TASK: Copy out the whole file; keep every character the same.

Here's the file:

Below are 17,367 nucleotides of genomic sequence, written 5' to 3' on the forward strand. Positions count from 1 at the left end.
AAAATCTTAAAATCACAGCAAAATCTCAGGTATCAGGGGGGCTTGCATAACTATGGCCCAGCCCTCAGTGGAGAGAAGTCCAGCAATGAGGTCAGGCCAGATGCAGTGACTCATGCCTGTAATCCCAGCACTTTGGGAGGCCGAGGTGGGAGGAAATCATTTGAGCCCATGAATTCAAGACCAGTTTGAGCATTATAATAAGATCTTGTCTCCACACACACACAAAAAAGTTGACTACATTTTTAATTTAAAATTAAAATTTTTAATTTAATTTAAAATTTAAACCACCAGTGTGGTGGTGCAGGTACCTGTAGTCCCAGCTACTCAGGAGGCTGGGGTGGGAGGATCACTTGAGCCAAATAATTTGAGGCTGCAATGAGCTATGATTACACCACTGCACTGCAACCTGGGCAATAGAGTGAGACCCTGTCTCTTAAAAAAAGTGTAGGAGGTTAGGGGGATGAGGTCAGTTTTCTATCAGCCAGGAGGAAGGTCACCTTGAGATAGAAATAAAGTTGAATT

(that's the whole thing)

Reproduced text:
Below are 17,367 nucleotides of genomic sequence, written 5' to 3' on the forward strand. Positions count from 1 at the left end.
AAAATCTTAAAATCACAGCAAAATCTCAGGTATCAGGGGGGCTTGCATAACTATGGCCCAGCCCTCAGTGGAGAGAAGTCCAGCAATGAGGTCAGGCCAGATGCAGTGACTCATGCCTGTAATCCCAGCACTTTGGGAGGCCGAGGTGGGAGGAAATCATTTGAGCCCATGAATTCAAGACCAGTTTGAGCATTATAATAAGATCTTGTCTCCACACACACACAAAAAAGTTGACTACATTTTTAATTTAAAATTAAAATTTTTAATTTAATTTAAAATTTAAACCACCAGTGTGGTGGTGCAGGTACCTGTAGTCCCAGCTACTCAGGAGGCTGGGGTGGGAGGATCACTTGAGCCAAATAATTTGAGGCTGCAATGAGCTATGATTACACCACTGCACTGCAACCTGGGCAATAGAGTGAGACCCTGTCTCTTAAAAAAAGTGTAGGAGGTTAGGGGGATGAGGTCAGTTTTCTATCAGCCAGGAGGAAGGTCACCTTGAGATAGAAATAAAGTTGAATT